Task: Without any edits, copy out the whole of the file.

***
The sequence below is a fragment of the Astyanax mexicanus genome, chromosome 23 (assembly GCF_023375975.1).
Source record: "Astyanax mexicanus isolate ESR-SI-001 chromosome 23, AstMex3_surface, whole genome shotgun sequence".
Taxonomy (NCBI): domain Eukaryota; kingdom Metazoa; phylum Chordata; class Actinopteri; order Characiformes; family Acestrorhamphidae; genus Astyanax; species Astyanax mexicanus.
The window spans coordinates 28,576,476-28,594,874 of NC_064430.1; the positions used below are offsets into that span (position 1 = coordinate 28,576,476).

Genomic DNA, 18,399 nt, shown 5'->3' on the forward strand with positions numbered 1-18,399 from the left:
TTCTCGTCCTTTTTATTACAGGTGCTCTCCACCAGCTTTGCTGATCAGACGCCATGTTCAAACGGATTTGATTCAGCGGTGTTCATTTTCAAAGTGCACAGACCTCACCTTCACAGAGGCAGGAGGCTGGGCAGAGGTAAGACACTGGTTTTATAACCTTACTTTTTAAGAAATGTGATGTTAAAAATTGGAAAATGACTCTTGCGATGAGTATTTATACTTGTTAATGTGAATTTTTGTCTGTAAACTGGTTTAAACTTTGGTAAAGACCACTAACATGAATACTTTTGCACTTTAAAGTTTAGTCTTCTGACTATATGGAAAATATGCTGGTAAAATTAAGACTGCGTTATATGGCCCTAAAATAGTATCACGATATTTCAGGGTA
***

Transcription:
The sequence below is a fragment of the Astyanax mexicanus genome, chromosome 23 (assembly GCF_023375975.1).
Source record: "Astyanax mexicanus isolate ESR-SI-001 chromosome 23, AstMex3_surface, whole genome shotgun sequence".
Taxonomy (NCBI): domain Eukaryota; kingdom Metazoa; phylum Chordata; class Actinopteri; order Characiformes; family Acestrorhamphidae; genus Astyanax; species Astyanax mexicanus.
The window spans coordinates 28,576,476-28,594,874 of NC_064430.1; the positions used below are offsets into that span (position 1 = coordinate 28,576,476).

Genomic DNA, 18,399 nt, shown 5'->3' on the forward strand with positions numbered 1-18,399 from the left:
TTCTCGTCCTTTTTATTACAGGTGCTCTCCACCAGCTTTGCTGATCAGACGCCATGTTCAAACGGATTTGATTCAGCGGTGTTCATTTTCAAAGTGCACAGACCTCACCTTCACAGAGGCAGGAGGCTGGGCAGAGGTAAGACACTGGTTTTATAACCTTACTTTTTAAGAAATGTGATGTTAAAAATTGGAAAATGACTCTTGCGATGAGTATTTATACTTGTTAATGTGAATTTTTGTCTGTAAACTGGTTTAAACTTTGGTAAAGACCACTAACATGAATACTTTTGCACTTTAAAGTTTAGTCTTCTGACTATATGGAAAATATGCTGGTAAAATTAAGACTGCGTTATATGGCCCTAAAATAGTATCACGATATTTCAGGGTA